Cuba's cigar festival does more than just blow smoke
HAVANA - (AP) -- A broad smile spread across his deeply creased face, world
renowned Cuban tobacco grower
Alejandro Robaina opened this year's international cigar festival inside a 16th-century Spanish fort with lots of
rum, salsa and smoke from the world's most coveted stogies.
''This is a pleasure for me,'' said Robaina, who turns 84 on March 10.
This year's annual Habano Festival
celebrates the fifth anniversary of the cigar brand created in his honor, the Vegas Robaina.
Over at the next table, Cuban leader Fidel Castro's eldest son, Fidelito,
puffed away on a cigar as the music group
Polo Montanez and his band entertained hundreds of foreigners.
About 600 cigar enthusiasts from 47 countries are trying out new brands,
visiting tobacco plantations, and going to
elegant receptions and a $400-a-head dinner traditionally attended by Fidel Castro during the five-day event.
The guest of honor, Robaina said he was also celebrating an especially
good tobacco growing year that yielded
some of the finest cigar wrapper leaves he had seen in some time. The wrapper -- known in Spanish as the capa
-- is the last cover that holds together a hand-crafted cigar and is crucial to ensuring it burns evenly and provides
an exceptional smoke.
''We have had a special year,'' he said. ``We now have wrappers to last for two or three years.''
The general quality of the overall tobacco crop in the last year has been
high, as well as the quality of the finished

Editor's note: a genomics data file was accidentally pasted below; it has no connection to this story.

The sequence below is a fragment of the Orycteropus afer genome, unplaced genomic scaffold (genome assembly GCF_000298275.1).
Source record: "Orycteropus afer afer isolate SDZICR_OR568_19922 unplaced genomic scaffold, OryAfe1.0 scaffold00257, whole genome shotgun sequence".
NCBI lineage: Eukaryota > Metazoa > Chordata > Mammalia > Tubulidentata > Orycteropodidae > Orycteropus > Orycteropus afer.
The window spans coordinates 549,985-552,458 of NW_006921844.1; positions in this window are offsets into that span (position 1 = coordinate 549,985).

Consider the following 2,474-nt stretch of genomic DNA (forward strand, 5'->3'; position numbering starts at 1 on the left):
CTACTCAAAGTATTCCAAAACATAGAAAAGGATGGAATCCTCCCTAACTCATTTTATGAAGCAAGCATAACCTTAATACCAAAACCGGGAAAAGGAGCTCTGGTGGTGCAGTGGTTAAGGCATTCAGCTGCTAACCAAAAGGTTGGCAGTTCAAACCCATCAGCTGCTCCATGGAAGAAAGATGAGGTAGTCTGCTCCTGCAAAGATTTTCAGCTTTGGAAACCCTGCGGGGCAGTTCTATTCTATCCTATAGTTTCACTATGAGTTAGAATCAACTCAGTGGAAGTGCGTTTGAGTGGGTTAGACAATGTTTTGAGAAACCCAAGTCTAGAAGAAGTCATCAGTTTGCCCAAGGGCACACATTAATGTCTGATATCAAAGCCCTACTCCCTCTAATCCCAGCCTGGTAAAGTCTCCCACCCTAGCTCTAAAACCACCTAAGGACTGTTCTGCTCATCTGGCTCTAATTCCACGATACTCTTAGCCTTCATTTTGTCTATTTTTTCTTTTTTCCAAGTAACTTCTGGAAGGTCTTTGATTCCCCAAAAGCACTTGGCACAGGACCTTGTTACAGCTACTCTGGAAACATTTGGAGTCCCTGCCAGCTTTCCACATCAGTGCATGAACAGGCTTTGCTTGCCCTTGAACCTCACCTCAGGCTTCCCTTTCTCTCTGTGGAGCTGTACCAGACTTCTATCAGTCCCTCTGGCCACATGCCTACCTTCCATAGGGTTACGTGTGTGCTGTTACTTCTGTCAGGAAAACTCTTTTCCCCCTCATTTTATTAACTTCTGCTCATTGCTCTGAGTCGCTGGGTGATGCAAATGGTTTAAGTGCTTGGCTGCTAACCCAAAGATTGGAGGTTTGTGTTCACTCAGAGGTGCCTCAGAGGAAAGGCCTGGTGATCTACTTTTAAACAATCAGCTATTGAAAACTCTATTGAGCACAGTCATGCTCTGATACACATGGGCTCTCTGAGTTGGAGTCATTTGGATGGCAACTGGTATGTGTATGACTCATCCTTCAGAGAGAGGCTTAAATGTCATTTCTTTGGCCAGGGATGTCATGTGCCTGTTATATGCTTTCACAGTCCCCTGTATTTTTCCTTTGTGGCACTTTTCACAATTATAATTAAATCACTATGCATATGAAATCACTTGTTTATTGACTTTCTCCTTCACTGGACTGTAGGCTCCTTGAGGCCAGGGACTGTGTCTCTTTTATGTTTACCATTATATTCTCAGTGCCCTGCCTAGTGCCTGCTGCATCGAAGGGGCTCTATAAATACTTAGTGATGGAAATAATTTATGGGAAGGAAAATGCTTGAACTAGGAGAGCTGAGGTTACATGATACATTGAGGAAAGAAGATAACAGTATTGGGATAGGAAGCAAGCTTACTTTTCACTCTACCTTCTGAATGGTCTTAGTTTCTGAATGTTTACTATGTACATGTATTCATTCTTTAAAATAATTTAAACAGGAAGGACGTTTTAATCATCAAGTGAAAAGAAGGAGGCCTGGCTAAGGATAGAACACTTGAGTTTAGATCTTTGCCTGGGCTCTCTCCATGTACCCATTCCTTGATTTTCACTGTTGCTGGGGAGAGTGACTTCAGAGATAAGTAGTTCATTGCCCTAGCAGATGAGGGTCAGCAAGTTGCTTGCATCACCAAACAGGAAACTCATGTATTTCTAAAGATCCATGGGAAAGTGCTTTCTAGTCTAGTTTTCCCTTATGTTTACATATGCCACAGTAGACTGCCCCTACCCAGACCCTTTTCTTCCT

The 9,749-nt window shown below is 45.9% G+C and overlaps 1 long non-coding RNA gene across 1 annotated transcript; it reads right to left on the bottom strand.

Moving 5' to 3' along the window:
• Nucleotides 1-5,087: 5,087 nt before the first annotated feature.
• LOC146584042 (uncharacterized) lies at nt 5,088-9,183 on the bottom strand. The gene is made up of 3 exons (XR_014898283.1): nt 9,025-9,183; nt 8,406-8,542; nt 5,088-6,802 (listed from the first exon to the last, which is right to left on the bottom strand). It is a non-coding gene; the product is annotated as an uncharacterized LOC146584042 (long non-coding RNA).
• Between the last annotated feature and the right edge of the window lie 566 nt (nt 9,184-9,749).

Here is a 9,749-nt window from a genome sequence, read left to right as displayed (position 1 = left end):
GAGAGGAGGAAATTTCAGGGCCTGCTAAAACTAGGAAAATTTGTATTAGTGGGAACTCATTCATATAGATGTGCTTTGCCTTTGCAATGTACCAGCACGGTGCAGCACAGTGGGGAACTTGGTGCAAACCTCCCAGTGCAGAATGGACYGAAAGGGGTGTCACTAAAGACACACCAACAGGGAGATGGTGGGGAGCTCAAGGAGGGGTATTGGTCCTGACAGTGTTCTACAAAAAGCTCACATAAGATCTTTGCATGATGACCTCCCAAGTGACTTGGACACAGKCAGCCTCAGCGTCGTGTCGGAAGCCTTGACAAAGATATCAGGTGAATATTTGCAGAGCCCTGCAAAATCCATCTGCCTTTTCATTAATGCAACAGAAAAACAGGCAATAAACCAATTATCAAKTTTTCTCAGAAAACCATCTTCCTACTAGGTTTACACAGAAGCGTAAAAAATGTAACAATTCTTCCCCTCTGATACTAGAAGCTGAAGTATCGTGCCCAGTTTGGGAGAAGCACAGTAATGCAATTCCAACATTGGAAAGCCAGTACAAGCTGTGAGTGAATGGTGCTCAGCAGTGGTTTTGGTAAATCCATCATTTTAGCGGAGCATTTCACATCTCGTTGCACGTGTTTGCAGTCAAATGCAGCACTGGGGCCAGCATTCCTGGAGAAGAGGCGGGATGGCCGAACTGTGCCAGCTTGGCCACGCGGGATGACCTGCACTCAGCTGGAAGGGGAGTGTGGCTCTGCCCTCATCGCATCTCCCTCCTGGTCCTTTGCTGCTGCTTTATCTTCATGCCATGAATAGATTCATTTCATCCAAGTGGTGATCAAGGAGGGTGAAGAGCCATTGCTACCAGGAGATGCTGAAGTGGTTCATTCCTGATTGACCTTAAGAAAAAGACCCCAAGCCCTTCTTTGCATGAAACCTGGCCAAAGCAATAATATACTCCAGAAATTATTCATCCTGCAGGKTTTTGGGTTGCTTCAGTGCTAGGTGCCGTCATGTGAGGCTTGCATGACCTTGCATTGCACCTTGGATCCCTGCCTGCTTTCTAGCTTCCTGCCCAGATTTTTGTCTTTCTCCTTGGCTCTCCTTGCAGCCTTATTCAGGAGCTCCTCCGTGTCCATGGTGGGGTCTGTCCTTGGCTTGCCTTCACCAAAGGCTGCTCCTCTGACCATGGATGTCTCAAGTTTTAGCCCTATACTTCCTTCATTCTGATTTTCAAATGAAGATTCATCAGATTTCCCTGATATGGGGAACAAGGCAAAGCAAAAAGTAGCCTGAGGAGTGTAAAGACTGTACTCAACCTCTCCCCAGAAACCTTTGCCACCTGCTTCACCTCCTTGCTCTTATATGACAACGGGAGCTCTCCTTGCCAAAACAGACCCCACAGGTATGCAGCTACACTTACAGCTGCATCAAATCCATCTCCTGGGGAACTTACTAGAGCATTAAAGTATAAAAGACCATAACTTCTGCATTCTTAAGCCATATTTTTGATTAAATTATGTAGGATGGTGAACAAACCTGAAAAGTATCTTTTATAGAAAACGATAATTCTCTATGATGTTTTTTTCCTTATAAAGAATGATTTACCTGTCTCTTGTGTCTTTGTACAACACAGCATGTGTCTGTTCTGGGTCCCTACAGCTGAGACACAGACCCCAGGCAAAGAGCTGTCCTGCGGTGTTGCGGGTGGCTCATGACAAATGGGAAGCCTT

cigars, Robaina said.
Nevertheless, he admitted that exports had fallen in recent months, especially
since the start of a world recession
aggravated by last September's terrorist attacks.
Cuba's cigars are among the world's most expensive. A box of 25 Cohíba
''espléndidos'' costs $383.75 at one of
Havana's many tobacco retail shops.
At least 70 percent of the Cuban cigar exports go to Europe. The other
30 percent is divided among other world
markets, including the Middle East, Asia and Canada. The U.S. trade embargo on communist Cuba prohibits the
sale of Cuban cigars in the United States.
Shortly before last year's festival, Habanos S.A., a mixed enterprise operated
50-50 by the Cuban government
and the French-Spanish company Altadis, announced that in 2000 the country had produced 153 million cigars for
export, up from 118 million in 1999. Habanos S.A., which sponsors the festival, has not issued any export figures
for the past 12 months.
Castro's government has honored Robaina numerous times over the years.
Robaina has worked in his family's tobacco growing business in western
Pinar del Río province since he was 10.
He admits that he has started to turn over many of the larger responsibilities of the enterprise to his son and his
grandson. But he denied recent reports that he is planning to quit.
''I could never retire,'' he said. ``I could never stop working.''